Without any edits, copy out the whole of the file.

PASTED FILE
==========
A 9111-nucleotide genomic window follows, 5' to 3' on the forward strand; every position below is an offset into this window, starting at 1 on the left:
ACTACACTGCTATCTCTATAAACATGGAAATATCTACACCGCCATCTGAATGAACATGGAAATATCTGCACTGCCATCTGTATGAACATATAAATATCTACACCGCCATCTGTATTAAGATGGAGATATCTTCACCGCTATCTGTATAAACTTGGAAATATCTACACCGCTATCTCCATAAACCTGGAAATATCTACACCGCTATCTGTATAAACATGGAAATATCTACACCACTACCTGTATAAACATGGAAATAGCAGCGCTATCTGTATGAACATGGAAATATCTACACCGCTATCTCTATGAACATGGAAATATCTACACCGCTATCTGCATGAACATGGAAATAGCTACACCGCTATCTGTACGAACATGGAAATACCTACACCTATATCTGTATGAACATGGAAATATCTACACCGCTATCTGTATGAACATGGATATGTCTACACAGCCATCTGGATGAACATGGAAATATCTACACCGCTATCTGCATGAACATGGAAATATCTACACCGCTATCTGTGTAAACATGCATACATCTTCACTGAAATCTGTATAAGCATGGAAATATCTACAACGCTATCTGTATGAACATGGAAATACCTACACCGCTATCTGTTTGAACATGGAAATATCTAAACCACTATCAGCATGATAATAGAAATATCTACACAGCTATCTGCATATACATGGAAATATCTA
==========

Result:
A 9111-nucleotide genomic window follows, 5' to 3' on the forward strand; every position below is an offset into this window, starting at 1 on the left:
ACTACACTGCTATCTCTATAAACATGGAAATATCTACACCGCCATCTGAATGAACATGGAAATATCTGCACTGCCATCTGTATGAACATATAAATATCTACACCGCCATCTGTATTAAGATGGAGATATCTTCACCGCTATCTGTATAAACTTGGAAATATCTACACCGCTATCTCCATAAACCTGGAAATATCTACACCGCTATCTGTATAAACATGGAAATATCTACACCACTACCTGTATAAACATGGAAATAGCAGCGCTATCTGTATGAACATGGAAATATCTACACCGCTATCTCTATGAACATGGAAATATCTACACCGCTATCTGCATGAACATGGAAATAGCTACACCGCTATCTGTACGAACATGGAAATACCTACACCTATATCTGTATGAACATGGAAATATCTACACCGCTATCTGTATGAACATGGATATGTCTACACAGCCATCTGGATGAACATGGAAATATCTACACCGCTATCTGCATGAACATGGAAATATCTACACCGCTATCTGTGTAAACATGCATACATCTTCACTGAAATCTGTATAAGCATGGAAATATCTACAACGCTATCTGTATGAACATGGAAATACCTACACCGCTATCTGTTTGAACATGGAAATATCTAAACCACTATCAGCATGATAATAGAAATATCTACACAGCTATCTGCATATACATGGAAATATCTA